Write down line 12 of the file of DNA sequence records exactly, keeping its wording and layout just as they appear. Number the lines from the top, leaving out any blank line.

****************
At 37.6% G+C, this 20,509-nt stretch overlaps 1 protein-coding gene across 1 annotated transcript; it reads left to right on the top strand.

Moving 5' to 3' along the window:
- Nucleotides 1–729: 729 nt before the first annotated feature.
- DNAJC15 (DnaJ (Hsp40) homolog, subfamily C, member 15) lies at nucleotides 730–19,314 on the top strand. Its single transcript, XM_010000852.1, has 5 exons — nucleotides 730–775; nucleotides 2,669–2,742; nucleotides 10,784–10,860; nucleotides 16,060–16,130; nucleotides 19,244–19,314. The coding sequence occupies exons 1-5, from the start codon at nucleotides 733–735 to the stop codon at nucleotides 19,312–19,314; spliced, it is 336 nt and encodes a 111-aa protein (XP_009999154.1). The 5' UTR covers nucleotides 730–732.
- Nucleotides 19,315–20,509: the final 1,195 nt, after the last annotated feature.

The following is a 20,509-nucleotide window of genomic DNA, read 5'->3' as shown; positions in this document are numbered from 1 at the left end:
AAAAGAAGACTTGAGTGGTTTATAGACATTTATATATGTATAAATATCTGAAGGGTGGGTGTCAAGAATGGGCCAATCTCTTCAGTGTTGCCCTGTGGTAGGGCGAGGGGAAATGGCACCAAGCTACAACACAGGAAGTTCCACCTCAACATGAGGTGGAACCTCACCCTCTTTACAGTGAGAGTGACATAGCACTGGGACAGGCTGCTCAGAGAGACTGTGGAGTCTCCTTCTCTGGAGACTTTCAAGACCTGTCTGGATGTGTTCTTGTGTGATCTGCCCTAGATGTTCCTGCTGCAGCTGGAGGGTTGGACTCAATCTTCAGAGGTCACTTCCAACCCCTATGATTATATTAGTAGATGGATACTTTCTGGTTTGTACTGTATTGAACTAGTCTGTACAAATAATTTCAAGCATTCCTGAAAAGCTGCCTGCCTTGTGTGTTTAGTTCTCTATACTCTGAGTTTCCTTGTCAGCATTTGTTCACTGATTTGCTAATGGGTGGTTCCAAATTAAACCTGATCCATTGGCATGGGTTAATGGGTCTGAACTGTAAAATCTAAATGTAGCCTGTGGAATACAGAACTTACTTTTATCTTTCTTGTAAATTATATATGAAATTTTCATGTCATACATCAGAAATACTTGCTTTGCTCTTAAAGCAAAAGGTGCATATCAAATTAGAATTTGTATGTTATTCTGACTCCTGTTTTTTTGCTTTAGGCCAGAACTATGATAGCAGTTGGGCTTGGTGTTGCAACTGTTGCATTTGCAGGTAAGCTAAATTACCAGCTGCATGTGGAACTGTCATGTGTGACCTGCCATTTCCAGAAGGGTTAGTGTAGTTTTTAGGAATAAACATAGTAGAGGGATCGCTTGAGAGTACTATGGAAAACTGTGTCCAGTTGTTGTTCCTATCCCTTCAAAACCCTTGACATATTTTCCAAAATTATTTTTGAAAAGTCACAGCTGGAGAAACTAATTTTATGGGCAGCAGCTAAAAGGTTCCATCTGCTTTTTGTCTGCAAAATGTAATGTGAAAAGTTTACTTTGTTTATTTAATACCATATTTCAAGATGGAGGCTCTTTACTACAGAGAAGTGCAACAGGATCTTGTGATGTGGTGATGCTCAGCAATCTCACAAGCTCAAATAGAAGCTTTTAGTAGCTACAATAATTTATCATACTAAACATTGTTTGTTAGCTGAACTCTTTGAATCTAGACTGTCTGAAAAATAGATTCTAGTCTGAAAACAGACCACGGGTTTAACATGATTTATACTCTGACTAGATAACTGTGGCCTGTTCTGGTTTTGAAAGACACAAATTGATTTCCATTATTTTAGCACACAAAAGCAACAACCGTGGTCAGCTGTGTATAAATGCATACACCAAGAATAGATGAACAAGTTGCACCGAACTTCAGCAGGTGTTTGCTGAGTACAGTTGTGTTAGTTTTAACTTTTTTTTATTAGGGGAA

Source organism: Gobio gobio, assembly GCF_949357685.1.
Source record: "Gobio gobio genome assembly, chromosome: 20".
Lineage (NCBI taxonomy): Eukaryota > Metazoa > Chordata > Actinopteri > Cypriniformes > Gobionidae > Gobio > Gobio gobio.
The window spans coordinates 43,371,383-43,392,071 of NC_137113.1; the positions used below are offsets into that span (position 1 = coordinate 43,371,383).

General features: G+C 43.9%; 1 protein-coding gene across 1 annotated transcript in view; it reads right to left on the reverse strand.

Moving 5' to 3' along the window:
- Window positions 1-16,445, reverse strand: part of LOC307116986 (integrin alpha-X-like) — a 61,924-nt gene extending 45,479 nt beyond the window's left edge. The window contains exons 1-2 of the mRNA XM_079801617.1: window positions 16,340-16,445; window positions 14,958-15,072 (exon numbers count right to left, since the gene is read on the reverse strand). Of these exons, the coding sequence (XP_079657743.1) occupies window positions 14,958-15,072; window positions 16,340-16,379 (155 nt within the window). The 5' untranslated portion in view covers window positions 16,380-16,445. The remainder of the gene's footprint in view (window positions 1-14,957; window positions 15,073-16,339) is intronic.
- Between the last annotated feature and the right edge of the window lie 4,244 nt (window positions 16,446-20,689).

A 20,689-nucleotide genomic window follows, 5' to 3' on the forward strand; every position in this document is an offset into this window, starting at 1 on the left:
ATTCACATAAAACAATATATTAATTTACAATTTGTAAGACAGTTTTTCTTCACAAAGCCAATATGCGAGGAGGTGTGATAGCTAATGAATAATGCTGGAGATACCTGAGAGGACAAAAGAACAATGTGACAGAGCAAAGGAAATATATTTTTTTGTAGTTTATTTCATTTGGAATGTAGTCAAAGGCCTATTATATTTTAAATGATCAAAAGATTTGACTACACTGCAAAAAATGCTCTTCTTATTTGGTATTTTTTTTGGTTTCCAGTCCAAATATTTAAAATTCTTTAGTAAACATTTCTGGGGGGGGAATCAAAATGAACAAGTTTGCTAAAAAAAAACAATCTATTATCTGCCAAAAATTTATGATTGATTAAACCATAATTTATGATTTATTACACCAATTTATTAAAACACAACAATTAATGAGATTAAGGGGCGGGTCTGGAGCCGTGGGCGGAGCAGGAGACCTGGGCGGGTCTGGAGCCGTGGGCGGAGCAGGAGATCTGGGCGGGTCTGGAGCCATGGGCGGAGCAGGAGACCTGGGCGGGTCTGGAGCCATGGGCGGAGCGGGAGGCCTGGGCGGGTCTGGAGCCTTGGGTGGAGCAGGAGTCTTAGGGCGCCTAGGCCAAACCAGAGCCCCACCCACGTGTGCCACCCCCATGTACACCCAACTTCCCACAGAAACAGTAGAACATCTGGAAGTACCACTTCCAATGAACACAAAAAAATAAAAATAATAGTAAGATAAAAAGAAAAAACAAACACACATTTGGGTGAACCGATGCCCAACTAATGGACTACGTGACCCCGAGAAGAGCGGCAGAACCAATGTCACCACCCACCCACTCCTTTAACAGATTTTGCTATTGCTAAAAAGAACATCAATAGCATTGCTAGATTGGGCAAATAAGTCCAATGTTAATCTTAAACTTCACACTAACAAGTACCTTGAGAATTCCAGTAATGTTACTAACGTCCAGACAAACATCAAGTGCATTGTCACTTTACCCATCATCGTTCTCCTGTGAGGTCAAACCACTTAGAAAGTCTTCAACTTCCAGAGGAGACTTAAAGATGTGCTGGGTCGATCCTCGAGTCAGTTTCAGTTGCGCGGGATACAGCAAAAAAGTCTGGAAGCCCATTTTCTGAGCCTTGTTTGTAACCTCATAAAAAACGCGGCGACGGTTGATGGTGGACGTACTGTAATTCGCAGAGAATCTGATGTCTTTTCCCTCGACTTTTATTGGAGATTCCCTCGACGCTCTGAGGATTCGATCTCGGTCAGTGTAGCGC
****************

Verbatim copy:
General features: G+C 43.9%; 1 protein-coding gene across 1 annotated transcript in view; it reads right to left on the reverse strand.